Truth Is Card Industry Doesn't Need Kids
Major League Baseball is announcing this morning that it has signed an exclusive trading card deal with Topps. In an article commenting on the deal, Michael Eisner, who acquired the company two years ago, told the New York Times that the exclusive deal would lead to "redirecting the entire category towards kids." Baseball's executive vice president for business Tim Brosnan also mentioned how important it was to get kids back into the game.
While it's nice to say that the industry needs kids and it certainly helps, bringing it back to any level that resembles the $1 billion business it once was in the early 90s from the less than $200 million industry it is today, actually requires a bigger buy-in from grown-ups.
If you go back to when things were exploding, kids were certainly in the game. I was one of them. But if you ask any industry insider who drove the business, it was the 25- to 35-year-olds who were spending huge money at card shows hoping to cash in on the next greatest speculative investment of the rookie card.
Sports trading cards is one of those deceptive businesses that needs to be lumped into the same category as video games and The Simpsons. Why did Nintendo's Wii sell like crazy? Sure, it was for the kids. But anyone at Nintendo would tell you that they were suffering because they geared too much of their business towards kids, while the numbers told them that the average video gamer was somewhere between 30 and 33 years old. The Wii was successful not because many parents bought it for their kids. It was successful because guys with steady jobs and and full beards got on these lines (I saw it with my own two eyes) to pick up a console for themselves.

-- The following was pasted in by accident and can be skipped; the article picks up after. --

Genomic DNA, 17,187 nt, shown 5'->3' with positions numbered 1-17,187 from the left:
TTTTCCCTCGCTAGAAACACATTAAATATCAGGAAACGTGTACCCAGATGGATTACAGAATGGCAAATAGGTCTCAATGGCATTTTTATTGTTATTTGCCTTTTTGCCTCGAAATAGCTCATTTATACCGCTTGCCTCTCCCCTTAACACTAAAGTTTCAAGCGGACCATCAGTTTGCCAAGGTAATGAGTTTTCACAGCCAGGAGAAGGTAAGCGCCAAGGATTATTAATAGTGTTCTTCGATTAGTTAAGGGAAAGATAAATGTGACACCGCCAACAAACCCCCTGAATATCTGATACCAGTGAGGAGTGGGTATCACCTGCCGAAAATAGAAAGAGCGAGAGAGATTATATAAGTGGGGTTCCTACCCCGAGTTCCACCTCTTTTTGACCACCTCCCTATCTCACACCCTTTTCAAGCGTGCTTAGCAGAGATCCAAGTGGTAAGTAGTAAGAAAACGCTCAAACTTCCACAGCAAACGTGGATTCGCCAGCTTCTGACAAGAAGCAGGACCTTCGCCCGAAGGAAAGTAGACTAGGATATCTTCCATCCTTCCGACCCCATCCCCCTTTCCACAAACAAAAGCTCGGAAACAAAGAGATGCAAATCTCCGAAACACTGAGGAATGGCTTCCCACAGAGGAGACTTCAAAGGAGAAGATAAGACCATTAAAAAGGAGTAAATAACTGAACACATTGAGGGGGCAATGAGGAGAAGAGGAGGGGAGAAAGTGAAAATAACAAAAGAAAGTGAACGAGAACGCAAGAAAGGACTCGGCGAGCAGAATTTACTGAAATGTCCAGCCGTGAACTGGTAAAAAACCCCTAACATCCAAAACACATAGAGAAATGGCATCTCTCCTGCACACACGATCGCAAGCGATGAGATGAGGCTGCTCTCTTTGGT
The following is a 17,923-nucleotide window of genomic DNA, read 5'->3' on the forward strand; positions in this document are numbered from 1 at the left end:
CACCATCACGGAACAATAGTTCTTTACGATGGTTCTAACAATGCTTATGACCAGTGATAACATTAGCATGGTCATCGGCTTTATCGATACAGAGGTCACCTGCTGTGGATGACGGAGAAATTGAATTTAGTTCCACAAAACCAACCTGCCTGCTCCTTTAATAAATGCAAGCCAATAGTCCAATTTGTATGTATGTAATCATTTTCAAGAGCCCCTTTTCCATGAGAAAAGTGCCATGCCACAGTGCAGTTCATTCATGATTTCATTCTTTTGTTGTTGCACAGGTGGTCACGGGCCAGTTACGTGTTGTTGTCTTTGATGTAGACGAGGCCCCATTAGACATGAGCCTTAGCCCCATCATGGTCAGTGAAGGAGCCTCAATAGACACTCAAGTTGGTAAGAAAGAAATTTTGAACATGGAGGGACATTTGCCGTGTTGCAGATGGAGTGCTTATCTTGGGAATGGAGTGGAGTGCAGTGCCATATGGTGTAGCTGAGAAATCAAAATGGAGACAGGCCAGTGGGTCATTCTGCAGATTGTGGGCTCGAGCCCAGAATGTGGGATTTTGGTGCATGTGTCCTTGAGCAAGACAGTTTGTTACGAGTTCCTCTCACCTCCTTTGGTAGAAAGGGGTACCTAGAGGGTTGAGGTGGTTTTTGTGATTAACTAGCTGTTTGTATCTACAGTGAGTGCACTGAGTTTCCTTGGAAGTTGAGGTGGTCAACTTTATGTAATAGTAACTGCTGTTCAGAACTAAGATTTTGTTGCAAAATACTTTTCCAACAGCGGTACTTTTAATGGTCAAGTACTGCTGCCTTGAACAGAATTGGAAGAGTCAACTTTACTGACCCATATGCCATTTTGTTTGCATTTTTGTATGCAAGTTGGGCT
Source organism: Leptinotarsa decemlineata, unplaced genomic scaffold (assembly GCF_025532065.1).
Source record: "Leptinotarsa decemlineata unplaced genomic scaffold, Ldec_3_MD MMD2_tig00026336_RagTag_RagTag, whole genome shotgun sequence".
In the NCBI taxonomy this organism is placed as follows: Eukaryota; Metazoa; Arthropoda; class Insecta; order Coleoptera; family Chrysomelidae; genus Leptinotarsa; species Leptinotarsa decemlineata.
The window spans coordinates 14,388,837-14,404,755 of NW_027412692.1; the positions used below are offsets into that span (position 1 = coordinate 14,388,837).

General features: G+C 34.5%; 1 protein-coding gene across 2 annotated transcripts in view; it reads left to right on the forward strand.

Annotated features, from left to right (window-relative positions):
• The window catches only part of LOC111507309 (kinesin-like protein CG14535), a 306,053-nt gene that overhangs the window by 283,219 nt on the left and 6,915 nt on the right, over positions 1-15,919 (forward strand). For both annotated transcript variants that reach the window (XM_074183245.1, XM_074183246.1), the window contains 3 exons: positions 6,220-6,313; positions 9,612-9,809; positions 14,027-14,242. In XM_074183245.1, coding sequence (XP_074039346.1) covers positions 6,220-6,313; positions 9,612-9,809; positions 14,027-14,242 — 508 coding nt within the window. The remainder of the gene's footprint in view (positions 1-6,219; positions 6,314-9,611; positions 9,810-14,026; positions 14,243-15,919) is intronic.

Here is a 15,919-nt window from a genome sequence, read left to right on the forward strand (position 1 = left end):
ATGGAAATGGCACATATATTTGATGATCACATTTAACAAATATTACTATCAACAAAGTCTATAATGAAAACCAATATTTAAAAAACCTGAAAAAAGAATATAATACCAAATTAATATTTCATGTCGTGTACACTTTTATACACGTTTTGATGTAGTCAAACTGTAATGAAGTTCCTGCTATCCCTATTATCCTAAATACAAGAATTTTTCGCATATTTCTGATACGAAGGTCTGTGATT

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It's the same thing with The Simpsons. On the surface, it's a cartoon for kids. But anyone who watches knows that's not true. What drives ratings and advertising dollars is the fact that the average viewer is about three times older than Bart, who is still 10 years old.
One would think that the card business would be driven by children because it once was. But that was when packs were cheap and companies didn't pay millions to baseball or the union in guarantees and royalties. Today, it's impossible to be driven by children because the high margin cards -- where a company like Topps can really make its money back -- are only going to be bought regularly by adults for themselves.
I hope Michael Eisner and Baseball are mentioning the kids line because it's just a nice thing to say and it truthfully does help the marketing of the sport. But I hope they really know that true recovery in the card business won't come from little Johnny. It will come when Johnny's father wants to crack open packs for himself again.
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